On May 12, 2021 the Biden Administration issued an “Executive Order on Improving the Nation’s Cybersecurity” (EO).  Among other things, the EO sets out a list of deliverables from a variety of government entities.  A number of these deliverables were due in June, including a definition of “critical software,” the minimum requirements for a software bill of materials, and certain internal actions imposed on various federal agencies.
Continue Reading June 2021 Developments Under the Executive Order on Improving the Nation’s Cybersecurity

As the Senate approaches the end of its debate on the National Defense Authorization Act for Fiscal Year 2019, provisions of the bill regarding access to and review of information technology code deserve close attention.  These sections, if enacted, would significantly impact Department of Defense contractors and also would affect matters associated with investments subject to review by U.S. national security agencies.

As drafted, the provisions could expose current and prospective contractors to intrusive scrutiny and significant risks.  They lack clarity on key definitions, leaving the precise scope of those risks unclear.  We summarize major issues and concerns below.  We expect these provisions to receive scrutiny during the House-Senate conference on the NDAA over the summer.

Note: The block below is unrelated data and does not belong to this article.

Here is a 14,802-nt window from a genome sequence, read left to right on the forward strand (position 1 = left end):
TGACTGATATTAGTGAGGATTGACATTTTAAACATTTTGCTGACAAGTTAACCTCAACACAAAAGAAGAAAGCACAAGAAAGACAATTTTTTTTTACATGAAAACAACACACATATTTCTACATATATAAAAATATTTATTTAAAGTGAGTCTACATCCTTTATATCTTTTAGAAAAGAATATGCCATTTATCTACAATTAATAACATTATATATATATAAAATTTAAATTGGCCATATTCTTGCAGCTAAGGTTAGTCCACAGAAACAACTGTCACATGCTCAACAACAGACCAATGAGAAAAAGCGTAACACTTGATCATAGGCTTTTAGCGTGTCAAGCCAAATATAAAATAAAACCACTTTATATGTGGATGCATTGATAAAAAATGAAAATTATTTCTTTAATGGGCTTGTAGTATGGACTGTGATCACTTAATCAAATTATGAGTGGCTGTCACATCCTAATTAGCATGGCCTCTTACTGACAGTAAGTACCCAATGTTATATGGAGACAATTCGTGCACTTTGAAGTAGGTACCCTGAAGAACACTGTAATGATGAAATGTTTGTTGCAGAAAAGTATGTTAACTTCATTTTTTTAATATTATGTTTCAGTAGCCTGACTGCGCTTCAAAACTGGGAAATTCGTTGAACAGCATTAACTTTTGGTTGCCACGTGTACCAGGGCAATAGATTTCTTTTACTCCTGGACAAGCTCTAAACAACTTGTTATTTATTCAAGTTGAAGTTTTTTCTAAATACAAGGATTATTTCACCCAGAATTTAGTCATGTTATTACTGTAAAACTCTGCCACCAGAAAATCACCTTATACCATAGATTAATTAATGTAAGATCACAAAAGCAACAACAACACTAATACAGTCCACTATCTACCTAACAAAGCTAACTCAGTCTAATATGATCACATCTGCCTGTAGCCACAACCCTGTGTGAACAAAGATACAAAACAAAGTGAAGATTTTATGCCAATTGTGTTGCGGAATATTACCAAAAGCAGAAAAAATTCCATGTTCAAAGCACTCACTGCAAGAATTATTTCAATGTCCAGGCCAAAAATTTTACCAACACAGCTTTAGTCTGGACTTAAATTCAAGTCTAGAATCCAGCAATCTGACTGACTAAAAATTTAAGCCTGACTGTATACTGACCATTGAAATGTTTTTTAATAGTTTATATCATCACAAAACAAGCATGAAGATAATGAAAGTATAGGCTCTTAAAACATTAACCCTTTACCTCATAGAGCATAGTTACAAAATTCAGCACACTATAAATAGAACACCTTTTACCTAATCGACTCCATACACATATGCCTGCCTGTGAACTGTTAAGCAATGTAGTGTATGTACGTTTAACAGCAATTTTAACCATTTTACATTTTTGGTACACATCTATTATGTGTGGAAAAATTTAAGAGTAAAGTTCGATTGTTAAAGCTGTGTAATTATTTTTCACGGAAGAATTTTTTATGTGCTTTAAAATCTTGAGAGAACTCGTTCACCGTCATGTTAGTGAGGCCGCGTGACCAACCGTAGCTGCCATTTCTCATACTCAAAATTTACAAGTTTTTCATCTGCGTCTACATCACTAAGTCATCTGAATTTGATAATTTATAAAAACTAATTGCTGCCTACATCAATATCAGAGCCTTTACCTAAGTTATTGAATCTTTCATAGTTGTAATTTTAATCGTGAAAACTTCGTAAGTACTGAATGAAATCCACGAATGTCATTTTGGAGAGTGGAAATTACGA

Continue Reading Senate Armed Services Committee Proposes Expansive but Unclear Software Review Provisions

The U.S. Food and Drug Administration recently became one of a number of federal agencies to adopt the National Institute of Standards and Technology’s (“NIST”) core cybersecurity framework.  On October 2, 2014, FDA issued final guidance on the content of premarket submissions for the management of cybersecurity in medical devices.  The final guidance sets forth recommendations for the design and development of medical devices, as well as the preparation of premarket submissions, that are intended to reduce the likelihood that medical devices will be compromised as a result of inadequate cybersecurity.  Although the final guidance is not binding, it is broadly applicable—the recommendations apply to device manufacturers submitting premarket applications and notifications (including 510(k) notifications), as well as to manufacturers implementing the requirements under the Quality System Regulation.   The guidance supplements other standards generally applicable to software included in medical devices, as well as specific standards addressing cybersecurity risks in medical devices containing off-the-shelf software.

In addition to adopting the NIST core cybersecurity framework, which FDA recently agreed to promote in a Memorandum of Understanding with the National Health Information Sharing and Analysis Center, the final guidance sets forth concrete recommendations specifically applicable to medical devices.  The final guidance suggests, for example, that device manufacturers put systems in place to detect compromises and implement safeguards to preserve critical functionality and recover previous configurations.  The final guidance also recommends that device manufacturers track all cybersecurity risks considered in the design of a device and justify in premarket submissions the safeguards put in place to addresses identified risks.  Specifically, the final guidance recommends that manufacturers justify a decision to use a particular security function, such as the use of one among many authentication processes or methods of securing the transfer of data.


Continue Reading FDA Adopts Core NIST Framework in Guidance for Management of Cybersecurity in Medical Devices